Junior high teacher adjusts to new campus, life


Trinity Norwood

Leigh Martin helps students in her Robotics class.

Cheyenne Pucheta and Grace Tally

Getting back to normal after a catastrophe that has shaken the state and changed people’s lives forever is never easy, especially when having to stay strong and optimistic for the students and other members of the community.

Little Cypress Junior High Robotics teacher Leigh Martin is one of many district teachers adjusting to a new lifestyle and schedule after the devastation of Tropical Storm Harvey. Her home and classroom were damaged from the flood waters, as well as the entire campuses of the junior high, Little Cypress Elementary, Mauriceville Middle School, and Mauriceville Elementary.

Martin and her colleagues are having to share classrooms and a campus with the high school staff until the junior high and middle school students are able to return to their respective campuses.

“The (high school) teachers have all been kind and generous in sharing their rooms and supplies,” Martin said of working on a different campus.

Even with all that has happened, she still manages to get to her job at 7:15 every morning in order to start class at 7:30. While she misses her usual 8 a.m. arrival time and having her supplies in a closet instead of a cart, Martin still keeps a positive attitude. As far as her curriculum goes, she has had to adjust what she teaches with Robotics.

“My LEGO kits are at the junior high,” Martin said. “Intro to technology is no longer a full year but a semester so the order I teach things and the amount of time I spend on each thing is having to change.”

Along with the changes Martin has faced in her work environment, she has also had to deal with the flooding of her own home.

“We left our house on Tuesday the 29th at about 7:30 p.m.,” Martin said. “Water came in around 6:30 p.m. It only took a short time for the water to cover our entire floor with about two inches of water. We left and went to my mother-in-law’s house, who lives about a mile away on FM 1078. If we had left any later, my car would not have made it across our little bayou gully that is next to the house or made it over Adams Bayou.”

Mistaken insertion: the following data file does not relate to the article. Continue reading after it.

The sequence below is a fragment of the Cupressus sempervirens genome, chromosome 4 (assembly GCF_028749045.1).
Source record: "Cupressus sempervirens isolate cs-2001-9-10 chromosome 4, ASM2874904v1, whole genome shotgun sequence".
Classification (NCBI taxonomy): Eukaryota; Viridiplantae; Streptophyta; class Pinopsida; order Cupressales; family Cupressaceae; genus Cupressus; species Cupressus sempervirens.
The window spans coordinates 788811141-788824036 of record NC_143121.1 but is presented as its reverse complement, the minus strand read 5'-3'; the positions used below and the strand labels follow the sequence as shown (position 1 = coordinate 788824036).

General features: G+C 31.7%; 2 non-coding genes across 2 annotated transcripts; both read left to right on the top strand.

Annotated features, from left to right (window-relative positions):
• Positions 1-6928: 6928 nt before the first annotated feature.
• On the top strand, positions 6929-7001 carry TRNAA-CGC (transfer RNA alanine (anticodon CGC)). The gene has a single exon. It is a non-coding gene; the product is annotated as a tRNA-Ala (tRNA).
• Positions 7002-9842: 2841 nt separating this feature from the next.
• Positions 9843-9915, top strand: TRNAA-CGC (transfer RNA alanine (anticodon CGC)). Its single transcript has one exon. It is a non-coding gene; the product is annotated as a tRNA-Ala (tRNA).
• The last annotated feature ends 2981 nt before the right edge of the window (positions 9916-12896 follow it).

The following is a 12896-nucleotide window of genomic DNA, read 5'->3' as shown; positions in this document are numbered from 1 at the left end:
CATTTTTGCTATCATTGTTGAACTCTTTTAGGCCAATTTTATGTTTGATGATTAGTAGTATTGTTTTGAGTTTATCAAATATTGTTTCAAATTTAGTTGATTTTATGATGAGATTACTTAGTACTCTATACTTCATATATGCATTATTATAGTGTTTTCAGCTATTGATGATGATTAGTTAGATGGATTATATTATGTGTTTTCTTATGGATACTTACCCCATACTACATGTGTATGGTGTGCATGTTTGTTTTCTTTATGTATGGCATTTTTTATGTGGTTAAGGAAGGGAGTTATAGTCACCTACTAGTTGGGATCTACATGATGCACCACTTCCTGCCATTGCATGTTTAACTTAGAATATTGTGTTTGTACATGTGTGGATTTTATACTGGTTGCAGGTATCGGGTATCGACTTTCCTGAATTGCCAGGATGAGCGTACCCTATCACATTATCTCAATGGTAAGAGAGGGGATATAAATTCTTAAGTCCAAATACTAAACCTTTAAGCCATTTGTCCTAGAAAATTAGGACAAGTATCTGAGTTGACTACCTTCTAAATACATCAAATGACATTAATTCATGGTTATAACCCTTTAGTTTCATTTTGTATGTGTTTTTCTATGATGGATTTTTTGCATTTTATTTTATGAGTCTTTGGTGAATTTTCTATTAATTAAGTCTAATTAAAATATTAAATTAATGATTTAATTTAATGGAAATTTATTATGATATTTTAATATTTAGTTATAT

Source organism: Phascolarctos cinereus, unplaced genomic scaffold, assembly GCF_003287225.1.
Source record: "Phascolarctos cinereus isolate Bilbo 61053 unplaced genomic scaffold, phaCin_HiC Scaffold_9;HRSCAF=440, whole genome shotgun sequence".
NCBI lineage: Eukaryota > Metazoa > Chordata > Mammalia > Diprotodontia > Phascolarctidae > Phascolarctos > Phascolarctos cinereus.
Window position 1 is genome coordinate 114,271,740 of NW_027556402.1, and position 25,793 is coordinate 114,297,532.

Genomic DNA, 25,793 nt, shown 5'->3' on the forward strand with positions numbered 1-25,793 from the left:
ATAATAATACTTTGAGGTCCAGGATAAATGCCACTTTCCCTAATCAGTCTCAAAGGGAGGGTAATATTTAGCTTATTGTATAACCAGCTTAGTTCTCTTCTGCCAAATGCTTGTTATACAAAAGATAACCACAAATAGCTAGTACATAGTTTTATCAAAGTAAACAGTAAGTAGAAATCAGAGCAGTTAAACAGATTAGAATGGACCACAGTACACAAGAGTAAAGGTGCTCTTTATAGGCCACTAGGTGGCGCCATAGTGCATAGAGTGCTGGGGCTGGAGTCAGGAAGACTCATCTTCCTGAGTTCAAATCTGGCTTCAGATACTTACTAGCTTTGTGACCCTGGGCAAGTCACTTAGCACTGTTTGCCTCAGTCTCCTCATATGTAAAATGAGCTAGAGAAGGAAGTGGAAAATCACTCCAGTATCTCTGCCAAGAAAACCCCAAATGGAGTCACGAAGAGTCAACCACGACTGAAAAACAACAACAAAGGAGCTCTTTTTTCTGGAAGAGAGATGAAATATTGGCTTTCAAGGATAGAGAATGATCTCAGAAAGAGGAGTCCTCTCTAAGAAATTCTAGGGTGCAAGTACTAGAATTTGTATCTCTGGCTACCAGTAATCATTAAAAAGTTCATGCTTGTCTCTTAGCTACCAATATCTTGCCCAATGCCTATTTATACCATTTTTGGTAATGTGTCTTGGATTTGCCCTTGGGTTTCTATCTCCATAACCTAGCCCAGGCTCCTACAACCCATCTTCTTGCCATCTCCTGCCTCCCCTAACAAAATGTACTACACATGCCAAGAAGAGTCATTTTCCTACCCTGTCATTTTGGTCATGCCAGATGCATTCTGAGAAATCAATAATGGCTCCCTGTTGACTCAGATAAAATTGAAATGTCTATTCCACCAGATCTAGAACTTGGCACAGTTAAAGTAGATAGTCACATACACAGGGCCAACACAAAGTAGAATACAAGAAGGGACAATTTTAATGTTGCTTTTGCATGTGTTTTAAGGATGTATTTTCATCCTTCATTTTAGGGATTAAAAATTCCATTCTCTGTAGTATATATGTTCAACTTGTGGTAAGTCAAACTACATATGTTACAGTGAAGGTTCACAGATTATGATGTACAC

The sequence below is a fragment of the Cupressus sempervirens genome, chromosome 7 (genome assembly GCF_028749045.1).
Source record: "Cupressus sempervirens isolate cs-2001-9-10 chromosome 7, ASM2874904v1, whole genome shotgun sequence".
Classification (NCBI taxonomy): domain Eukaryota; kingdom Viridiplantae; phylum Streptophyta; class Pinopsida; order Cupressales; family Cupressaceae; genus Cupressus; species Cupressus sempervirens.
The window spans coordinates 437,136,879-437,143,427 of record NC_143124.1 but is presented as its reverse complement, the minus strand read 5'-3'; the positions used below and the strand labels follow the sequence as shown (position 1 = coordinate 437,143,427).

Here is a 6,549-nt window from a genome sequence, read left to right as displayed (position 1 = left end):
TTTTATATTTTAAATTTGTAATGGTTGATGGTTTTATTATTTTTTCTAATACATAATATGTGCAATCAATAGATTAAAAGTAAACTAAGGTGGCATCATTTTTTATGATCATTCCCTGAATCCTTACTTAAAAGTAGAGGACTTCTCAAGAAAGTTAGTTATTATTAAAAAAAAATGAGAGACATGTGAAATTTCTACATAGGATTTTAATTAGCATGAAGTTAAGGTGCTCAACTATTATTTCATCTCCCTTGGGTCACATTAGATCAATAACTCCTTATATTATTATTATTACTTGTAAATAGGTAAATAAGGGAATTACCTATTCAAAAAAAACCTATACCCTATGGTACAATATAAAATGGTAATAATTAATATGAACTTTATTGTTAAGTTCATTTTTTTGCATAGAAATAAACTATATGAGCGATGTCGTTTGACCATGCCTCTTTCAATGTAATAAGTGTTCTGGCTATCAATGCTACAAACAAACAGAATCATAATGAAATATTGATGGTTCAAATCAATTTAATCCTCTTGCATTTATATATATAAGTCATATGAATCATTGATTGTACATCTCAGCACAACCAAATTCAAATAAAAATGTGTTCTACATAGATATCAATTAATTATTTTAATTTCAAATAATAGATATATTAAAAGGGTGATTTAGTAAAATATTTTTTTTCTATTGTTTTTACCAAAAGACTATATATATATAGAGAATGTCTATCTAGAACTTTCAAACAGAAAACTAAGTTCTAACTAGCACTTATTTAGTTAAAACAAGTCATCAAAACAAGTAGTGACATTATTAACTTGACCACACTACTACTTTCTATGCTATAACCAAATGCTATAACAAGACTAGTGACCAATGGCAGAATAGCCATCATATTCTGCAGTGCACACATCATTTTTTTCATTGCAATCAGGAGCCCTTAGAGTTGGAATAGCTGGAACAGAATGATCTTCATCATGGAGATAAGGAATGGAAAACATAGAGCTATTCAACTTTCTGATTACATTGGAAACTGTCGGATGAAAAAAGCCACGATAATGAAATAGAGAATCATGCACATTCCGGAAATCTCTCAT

We have a very ‘open concept’ home now.”

— Leigh Martin

Martin is currently staying with family members because of the extensive damage to her house, which included 20 inches inside the house itself and 18 inches in her garage.

“We have a very ‘open concept’ home now,” she said.

During the storm, Martin said she received help from several members of her church, who donated cleaning supplies. Family members and friends also helped with the demolition of her house, and she received a lot of support from her older brother.

“(He) is a commander of a Marine Reserve unit that was here in the area to help with rescues (making sure that the nursing homes in Port Arthur were cleared was one thing – my husband’s grandmother was in one of those) and to make sure roads were safe and passable. The day we started cleaning out our house we got to see him and his unit at Northway.”

Even though Martin’s house was damaged, she still volunteered to help others in the area who were going through the same traumatic experiences.

“There were four different trucks that went into the water at Adams Bayou on FM 1078,” Martin said. “We were outside and trying to keep people from going in. Each time it happened, the truck stopped and the current swept them into a pasture and a fence. We helped pull six men, two women, a baby, and three dogs out of those four trucks.”

Despite not being able to live in her own home or teach in her own classroom, Martin, as well as the rest of the junior high and middle school teachers, has maintained a positive attitude. Although she and others are adjusting well, she is also anticipating the return to her house and campus.

“(My plan is to) rebuild the inside of my house and get back to normal,” she said.